9 Grammatical Pitfalls


[hab-i-tuh-buh l] /ˈhæb ɪ tə bəl/
capable of being inhabited.
Origin of habitable
1350-1400; Middle English habitābilis, equivalent to habitā(re) to inhabit (see habitat) + -bilis -ble; replacing Middle English abitable < Middle French
Related forms
habitability, habitableness, noun
habitably, adverb
nonhabitability, noun
nonhabitable, adjective
nonhabitableness, noun
nonhabitably, adverb
unhabitable, adjective
unhabitableness, noun
unhabitably, adverb
Can be confused
habitable, inhabitable, uninhabitable. Unabridged
Based on the Random House Dictionary, © Random House, Inc. 2015.
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Examples from the web for habitable
  • He earned a bachelor's degree while working full time and living in a small, barely habitable house with three family members.
  • By it is the universe made safe and habitable, not by science or power.
  • In the houses which were left habitable, mould and spores grew during the many humid weeks when the city lacked electricity.
  • She bought an abandoned farm and made the buildings more or less habitable as best she could.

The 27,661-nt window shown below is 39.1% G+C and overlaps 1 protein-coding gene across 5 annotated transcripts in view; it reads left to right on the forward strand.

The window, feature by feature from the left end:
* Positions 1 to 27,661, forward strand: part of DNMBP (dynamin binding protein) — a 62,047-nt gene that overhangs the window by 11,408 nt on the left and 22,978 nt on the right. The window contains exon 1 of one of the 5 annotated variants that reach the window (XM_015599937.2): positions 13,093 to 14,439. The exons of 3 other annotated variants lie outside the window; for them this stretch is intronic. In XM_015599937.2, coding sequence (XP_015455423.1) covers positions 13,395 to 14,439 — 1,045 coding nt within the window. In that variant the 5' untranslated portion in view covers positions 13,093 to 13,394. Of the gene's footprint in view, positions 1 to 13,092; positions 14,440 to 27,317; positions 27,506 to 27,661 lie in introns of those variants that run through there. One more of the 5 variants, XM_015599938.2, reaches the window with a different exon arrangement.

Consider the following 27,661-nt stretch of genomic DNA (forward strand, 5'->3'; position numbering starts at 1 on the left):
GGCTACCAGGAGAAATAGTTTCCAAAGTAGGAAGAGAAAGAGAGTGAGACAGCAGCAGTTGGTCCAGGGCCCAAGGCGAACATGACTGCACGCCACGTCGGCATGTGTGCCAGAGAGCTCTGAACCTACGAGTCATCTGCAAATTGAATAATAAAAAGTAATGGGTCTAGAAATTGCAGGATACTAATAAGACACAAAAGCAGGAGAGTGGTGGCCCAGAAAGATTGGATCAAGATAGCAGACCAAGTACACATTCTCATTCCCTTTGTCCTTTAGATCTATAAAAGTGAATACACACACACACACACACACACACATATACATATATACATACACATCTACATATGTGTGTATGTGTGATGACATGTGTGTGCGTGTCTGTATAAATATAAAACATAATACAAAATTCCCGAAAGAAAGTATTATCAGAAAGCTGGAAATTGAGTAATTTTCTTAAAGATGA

• They reportedly also constructed an enormous underground habitable bunker that could serve as a bomb shelter.
  • Scientists might have picked the right star for hosting a habitable world, but got the planet wrong.
  • The cabins are retreats built with no direct line-of-sight to any other habitable part of the lodge.
  • The crater and sediments contain minerals that formed in the presence of water and suggest potentially habitable environments.
  • Scientists say they are closing in on finding distant worlds in the habitable zones of their stars.
  • Now that the cabin can be officially occupied, my work is to make it habitable and comfortable before settling in.
British Dictionary definitions for habitable


able to be lived in
Derived Forms
habitability, habitableness, noun
habitably, adverb
Collins English Dictionary - Complete & Unabridged 2012 Digital Edition
© William Collins Sons & Co. Ltd. 1979, 1986 © HarperCollins
Publishers 1998, 2000, 2003, 2005, 2006, 2007, 2009, 2012
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Word Origin and History for habitable

late 14c., from Old French habitable "suitable for human dwelling" (14c.), from Latin habitabilis "that is fit to live in," from habitare (see habitat). Related: Habitably; habitability.

Online Etymology Dictionary, © 2010 Douglas Harper
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